River Mouth and Inlet Dynamics


River Mouth and Inlet Dynamics

The project goals are to develop the capability to model, directly observe and remotely sense the dynamics of constricted river mouth or tidal inlet flows into the ocean, including wave-current interactions, the evolution of morphology, bottom bathymetry and bed roughness, physical processes of tracer dispersion, the use of drifters and unmanned vehicles in energetic environments, and assimilation of in situ and remote sensing observations into predictive models.

The experiment is located at the New River Inlet in North Carolina (Figure 1).

Figure 1: The location of the New River Inlet, North Carolina.

River mouths and inlets are natural and tactical chokepoints that exhibit a large range of physical, sedimentological, optical, and biological conditions. Safe navigation in such environments, especially in denied or restricted access areas requires better knowledge of wave and current patterns which influence sediment transport and bathymetric changes as well as the morphological evolution of riverine and tidally-driven constricted flows.

The availability of diverse electro-optical (EO) and microwave satellite sensors shows the strength of remote sensing techniques to observe a variety of geophysical phenomena occurring at inlets and river mouths. Multi-sensor satellite data can readily provide spatial snapshots of the physical, dynamical and morphological properties of the littoral and riverine environments. The uniquely observed remote sensing signatures from multi-sensor data can describe the spatial and temporal context of the present kinematics and dynamics in such littoral and riverine environments. Fusing multi-sensor data into high-resolution numerical process models and/or combining with in-situ measurements will further

Figure 2: ERS-1 SAR image of the Chesapeake Bay outflow plume on 9 May 1992.

enhance the understanding of processes dynamics of these environments and improve predictions of its properties.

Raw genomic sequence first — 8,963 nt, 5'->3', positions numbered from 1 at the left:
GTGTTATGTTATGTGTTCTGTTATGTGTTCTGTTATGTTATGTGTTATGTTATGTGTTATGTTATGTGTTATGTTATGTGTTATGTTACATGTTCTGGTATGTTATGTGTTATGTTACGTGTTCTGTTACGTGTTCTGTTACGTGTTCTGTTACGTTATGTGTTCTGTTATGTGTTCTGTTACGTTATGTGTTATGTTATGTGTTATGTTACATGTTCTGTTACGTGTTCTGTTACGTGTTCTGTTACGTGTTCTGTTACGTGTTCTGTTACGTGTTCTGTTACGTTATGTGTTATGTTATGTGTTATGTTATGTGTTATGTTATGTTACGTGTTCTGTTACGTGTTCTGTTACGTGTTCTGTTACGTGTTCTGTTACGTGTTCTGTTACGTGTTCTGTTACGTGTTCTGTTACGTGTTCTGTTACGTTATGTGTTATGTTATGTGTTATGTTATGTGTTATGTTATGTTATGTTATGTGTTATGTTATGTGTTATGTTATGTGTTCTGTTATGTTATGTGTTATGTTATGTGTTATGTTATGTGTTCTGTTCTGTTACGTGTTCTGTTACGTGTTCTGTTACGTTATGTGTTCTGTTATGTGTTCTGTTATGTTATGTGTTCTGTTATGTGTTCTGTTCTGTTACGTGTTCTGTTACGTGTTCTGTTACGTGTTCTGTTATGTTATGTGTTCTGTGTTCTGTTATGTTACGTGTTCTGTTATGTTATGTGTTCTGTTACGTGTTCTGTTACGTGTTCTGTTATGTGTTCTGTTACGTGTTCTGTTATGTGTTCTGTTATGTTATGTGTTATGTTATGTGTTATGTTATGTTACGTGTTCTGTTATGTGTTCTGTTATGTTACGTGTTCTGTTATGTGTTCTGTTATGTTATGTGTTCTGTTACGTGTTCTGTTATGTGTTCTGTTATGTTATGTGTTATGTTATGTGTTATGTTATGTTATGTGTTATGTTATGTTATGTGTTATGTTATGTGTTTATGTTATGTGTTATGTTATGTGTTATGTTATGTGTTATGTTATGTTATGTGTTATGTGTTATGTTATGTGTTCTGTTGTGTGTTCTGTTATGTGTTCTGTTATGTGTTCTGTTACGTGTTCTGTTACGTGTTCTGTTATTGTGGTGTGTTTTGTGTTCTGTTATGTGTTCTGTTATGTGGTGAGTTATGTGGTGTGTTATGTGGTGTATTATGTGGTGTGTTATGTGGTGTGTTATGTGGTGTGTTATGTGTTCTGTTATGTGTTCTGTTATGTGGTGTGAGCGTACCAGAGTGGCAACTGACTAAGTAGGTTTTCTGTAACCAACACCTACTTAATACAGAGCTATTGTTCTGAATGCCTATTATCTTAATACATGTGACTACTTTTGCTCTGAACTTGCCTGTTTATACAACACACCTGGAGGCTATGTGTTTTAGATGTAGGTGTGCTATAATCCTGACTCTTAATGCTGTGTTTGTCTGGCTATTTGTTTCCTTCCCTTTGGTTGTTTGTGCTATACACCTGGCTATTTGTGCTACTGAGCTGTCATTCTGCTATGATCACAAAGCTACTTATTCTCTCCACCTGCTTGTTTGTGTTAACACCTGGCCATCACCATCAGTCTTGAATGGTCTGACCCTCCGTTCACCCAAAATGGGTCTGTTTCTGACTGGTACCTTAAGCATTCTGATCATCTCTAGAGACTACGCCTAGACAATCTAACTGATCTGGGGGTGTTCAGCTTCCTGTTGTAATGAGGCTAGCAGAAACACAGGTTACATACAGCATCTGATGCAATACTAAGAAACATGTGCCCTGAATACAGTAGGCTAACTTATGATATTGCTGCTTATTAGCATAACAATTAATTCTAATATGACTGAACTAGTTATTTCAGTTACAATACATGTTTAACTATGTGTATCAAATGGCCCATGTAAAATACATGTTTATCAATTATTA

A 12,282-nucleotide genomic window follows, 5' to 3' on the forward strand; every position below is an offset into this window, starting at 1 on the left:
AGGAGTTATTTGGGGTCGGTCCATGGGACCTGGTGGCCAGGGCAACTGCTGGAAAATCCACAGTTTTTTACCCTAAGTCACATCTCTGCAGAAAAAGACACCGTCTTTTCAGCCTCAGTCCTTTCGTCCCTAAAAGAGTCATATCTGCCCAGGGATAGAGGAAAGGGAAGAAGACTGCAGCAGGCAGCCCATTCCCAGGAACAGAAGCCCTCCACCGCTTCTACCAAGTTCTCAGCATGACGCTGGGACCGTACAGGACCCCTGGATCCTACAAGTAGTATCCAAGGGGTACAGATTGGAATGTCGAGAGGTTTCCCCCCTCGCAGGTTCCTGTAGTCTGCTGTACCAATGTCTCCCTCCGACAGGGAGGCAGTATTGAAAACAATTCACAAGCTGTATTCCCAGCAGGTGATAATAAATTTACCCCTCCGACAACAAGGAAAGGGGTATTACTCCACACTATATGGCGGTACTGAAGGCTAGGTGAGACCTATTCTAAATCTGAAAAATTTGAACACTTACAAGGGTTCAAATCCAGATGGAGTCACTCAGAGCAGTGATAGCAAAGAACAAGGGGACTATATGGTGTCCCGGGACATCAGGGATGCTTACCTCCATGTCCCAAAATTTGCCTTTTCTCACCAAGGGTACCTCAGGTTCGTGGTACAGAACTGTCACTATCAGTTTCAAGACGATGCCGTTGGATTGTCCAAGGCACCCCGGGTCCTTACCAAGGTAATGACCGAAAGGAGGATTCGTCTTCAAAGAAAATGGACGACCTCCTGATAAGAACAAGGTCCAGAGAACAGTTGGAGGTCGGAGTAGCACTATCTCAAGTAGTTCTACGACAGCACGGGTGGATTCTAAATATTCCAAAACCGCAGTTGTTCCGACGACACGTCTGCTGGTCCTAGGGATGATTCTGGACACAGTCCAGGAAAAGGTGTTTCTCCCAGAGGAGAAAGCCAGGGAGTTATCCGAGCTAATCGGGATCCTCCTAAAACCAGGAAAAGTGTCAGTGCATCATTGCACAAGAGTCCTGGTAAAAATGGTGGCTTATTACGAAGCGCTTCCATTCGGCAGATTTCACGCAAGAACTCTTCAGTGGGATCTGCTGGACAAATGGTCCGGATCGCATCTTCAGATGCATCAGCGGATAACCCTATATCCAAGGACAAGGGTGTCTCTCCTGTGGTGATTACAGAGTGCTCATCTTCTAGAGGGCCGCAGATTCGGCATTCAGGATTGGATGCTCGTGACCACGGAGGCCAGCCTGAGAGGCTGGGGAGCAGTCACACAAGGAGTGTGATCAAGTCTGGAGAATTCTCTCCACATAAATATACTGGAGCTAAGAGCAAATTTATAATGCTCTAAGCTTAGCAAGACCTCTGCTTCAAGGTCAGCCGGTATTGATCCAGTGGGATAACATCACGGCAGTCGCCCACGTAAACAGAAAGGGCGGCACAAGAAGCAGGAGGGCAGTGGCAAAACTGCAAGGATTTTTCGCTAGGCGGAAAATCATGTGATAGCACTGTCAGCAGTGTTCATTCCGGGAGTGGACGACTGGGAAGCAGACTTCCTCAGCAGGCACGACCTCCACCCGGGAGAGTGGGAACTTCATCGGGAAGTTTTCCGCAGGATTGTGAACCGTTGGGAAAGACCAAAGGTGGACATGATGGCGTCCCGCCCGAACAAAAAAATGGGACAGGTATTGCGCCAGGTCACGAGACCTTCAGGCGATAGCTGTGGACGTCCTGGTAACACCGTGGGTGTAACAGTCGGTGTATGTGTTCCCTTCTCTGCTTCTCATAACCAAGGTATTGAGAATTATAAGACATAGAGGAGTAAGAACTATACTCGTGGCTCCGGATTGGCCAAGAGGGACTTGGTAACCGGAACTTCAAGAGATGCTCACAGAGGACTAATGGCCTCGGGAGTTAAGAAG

The SAR image of the Chesapeake Bay taken on 9 May 1992 by ERS-1 shows several dynamical processes occurring within the inlet and outside the mouth as strong currents (near bridge and in deep channels) push a plume into the Atlantic waters (Figure 2). The plume front is well seen due to enhanced roughness and wave breaking caused by wave-current interactions. Similarly, in Figure 3, the SPOT-4 image shows a tidal front emanating from the St. Johns River Inlet, which is formed by water moving over a shallow ebb shoal. Sediment filtering out of the river is transported to the Atlantic coast, upwelling as it crosses the shoals, forming this interesting circular flow pattern. The previous ebb-tidal front is also evident at larger distance from the inlet.

Similarly, underwater topography in coastal waters and river estuaries can be observed by SAR and EO sensors (bright area in middle of Chesapeake Bay image corresponds to shallow "middle ground" shoal, while the main shipping channel is evident as a dark band; Figure 2) as well as morphological changes of inlets and rivers due to natural and/or man-made forces. Many examples, such as the Chesapeake Bay, the Mississippi Delta, the Yellow Sea, and the European Wadden Sea are more expeditiously surveyed by satellite imagery.

Figure 3: Spot-4 image taken on 15 August 2005 over the 
St. Johns River Inlet, Jacksonville, Florida is 
encircled by a tidal front formed by a shallow ebb shoal.

Figure 4 shows an ERS-1 SAR image of the estuary of the river Guayas in Ecuador. The large island in the estuary is Isla Puna. The streaks on the water surface are very likely (at least partly) sea surface manifestations of underwater sandbanks.

Figure 4: ERS-1 image taken on 3 November 1992 of Guayas River estuary in Ecuador.

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